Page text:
Kidney stones at urgent care

Kidney Stone Basics

Apr 24, 2024 Urgent Care Share:

It can be tricky to talk about bathroom issues. But if you’re experiencing pain or discomfort of any kind, it’s important to pay attention to that pain.

Kidney stones can be one source of urinary discomfort. And if you’ve never experienced kidney stones before, it can be hard to know exactly what to do.

This guide is designed to provide you with clear, actionable information to help you manage and navigate this painful condition.

Kidney Stone Facts

Kidney stones are hard mineral and salt deposits that form in the kidneys when the balance of water, salts, minerals, and other substances in your urine changes. While they start off small, kidney stones can grow larger and move into other parts of the urinary tract, including your ureters, bladder, and urethra.

Kidney stones, which really do look like small stones, can range in size from under 2mm to 20mm or larger. The smallest stones can pass through the urinary tract unnoticed, while larger stones can cause significant pain or complications. Kidney stones larger than 10mm are unlikely to pass through your urinary tract without medical intervention.

Kidney Stone Signs and Symptoms

Kidney stone symptoms can vary depending on the size of the stone, its location, and whether it obstructs the flow of urine.

Severe pain is the most common symptom of kidney stones and it can occur in various locations. This pain, which is felt in the side of the abdomen, below the ribs, and can radiate to the lower abdomen and groin, is often intense and comparable to childbirth in its severity. When the stone reaches the junction between the bladder and the urethra or is passing through the urethra, it can also cause pain during urination.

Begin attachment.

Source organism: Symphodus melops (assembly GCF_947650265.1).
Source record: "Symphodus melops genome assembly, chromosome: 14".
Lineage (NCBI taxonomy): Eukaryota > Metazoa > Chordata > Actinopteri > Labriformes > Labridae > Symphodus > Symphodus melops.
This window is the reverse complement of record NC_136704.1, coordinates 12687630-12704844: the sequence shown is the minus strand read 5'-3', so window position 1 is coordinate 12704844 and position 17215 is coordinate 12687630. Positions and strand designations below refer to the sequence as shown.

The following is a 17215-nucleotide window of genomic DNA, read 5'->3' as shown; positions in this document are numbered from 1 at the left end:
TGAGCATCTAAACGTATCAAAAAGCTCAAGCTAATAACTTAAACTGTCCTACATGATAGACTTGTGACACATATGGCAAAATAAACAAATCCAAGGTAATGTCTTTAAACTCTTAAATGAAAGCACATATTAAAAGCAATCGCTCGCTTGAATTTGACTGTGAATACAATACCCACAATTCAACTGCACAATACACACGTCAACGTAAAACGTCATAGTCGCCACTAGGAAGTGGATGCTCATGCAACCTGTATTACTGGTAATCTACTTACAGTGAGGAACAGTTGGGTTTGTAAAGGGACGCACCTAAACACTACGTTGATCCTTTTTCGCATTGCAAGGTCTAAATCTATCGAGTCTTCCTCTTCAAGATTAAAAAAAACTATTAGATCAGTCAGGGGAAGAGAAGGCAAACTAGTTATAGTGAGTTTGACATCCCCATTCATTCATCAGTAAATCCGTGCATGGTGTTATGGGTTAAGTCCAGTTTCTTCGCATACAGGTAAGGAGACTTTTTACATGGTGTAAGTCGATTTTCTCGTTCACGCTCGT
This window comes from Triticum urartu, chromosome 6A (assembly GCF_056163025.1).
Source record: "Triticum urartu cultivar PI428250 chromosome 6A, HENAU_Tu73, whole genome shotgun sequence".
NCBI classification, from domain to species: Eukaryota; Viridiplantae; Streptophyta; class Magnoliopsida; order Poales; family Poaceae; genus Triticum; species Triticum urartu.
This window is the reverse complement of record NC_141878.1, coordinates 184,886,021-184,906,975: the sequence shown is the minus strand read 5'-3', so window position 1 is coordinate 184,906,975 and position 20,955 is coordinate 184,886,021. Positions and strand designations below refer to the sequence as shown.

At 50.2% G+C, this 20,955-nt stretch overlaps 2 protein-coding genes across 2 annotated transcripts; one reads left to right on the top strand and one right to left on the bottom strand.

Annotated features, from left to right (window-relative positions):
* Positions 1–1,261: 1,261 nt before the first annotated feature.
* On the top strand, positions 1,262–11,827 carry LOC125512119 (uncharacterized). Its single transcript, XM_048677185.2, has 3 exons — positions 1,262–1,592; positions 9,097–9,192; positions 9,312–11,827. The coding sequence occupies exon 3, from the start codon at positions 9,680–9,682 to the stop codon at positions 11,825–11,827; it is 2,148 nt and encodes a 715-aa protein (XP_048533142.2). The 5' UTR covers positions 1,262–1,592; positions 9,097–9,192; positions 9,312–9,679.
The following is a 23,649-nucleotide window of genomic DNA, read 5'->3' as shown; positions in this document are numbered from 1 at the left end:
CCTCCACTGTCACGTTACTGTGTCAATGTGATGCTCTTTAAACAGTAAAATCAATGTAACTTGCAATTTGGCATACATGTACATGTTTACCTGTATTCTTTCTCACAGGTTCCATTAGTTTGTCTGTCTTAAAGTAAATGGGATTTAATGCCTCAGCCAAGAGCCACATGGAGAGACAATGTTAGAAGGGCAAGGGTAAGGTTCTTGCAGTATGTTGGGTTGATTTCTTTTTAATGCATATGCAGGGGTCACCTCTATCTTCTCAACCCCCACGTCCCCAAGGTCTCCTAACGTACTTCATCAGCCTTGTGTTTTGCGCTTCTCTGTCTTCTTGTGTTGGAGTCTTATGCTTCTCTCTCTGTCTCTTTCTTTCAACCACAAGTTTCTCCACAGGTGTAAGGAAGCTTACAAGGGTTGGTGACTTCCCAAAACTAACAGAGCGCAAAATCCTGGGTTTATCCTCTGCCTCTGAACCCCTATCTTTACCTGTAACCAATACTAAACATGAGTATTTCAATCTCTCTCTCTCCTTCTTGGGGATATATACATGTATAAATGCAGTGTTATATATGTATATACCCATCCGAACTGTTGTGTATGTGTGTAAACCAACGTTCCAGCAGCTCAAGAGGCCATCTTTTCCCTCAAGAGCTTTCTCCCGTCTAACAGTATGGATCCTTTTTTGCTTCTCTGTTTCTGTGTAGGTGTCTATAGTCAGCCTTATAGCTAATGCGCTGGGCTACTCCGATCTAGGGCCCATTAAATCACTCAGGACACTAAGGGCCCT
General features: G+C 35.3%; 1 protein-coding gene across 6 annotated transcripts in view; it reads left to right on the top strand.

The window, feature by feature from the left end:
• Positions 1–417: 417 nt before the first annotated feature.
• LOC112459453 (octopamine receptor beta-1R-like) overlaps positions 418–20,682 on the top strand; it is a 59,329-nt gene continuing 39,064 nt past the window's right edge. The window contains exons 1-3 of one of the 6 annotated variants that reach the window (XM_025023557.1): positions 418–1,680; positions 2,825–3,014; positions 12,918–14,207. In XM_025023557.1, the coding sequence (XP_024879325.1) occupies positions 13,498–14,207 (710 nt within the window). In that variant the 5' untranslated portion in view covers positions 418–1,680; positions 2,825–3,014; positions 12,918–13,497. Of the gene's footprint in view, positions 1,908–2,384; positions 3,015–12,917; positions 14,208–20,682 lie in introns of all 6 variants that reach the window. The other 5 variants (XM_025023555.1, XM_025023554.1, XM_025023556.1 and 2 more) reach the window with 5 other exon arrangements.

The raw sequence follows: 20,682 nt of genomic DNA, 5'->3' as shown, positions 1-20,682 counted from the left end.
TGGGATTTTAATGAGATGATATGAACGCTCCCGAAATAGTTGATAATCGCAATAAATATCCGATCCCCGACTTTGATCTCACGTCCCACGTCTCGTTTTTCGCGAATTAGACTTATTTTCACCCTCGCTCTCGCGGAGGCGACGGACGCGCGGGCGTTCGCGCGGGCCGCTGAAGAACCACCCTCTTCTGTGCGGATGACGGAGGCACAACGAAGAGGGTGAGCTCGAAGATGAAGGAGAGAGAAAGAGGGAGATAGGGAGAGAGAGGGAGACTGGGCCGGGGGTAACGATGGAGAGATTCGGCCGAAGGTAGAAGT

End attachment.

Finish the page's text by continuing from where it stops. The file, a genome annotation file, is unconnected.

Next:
Other symptoms of kidney stones include:

  • Changes to urine
  • Urinary urgency and frequency
  • Nausea and vomiting
  • Fever and chills

Risk Factors for Kidney Stones

Several factors can increase the likelihood of forming kidney stones, including dietary habits, lifestyle choices, and certain medical conditions.

Some risk factors for developing kidney stones include:

  • Lack of fluids or dehydration
  • Diets high in sugar or sodium
  • Over-consumption of foods containing oxalates or animal protein
  • Obesity
  • Family history of kidney stones
  • Certain medications, such as diuretics, calcium-based antacids, and certain supplements taken in excess

Kidney Stones and UTIs

Kidney stones can mimic the symptoms of a urinary tract infection. Both conditions can cause pain during urination, frequent or urgent urination, and discomfort in the abdominal area. However, kidney stone pain is usually more severe than the pain associated with a UTI. UTI pain is often described as a burning sensation.

If you have any urinary pain or abdominal discomfort, don’t ignore or minimize your symptoms. While smaller kidney stones will pass without medical intervention, an untreated urinary tract infection can lead to serious complications, especially if the infection spreads or becomes systemic. Any changes or pain associated with your bathroom visits are worth noticing.

When to go to Urgent Care for Kidney Stones

You may not be able to immediately tell the difference between kidney stones and a UTI, but your provider can. When you visit an urgent care doctor with kidney stone symptoms, your provider will obtain a brief history of your symptoms and may ask about your diet, fluid intake, lifestyle habits, and any previous urinary issues.

Your urgent care doctor will also perform a physical exam. Your provider will palpate (or feel) your abdomen to check for tenderness, especially on your sides and your lower abdomen. Your doctor can also check for pain by tapping on your back over your kidneys.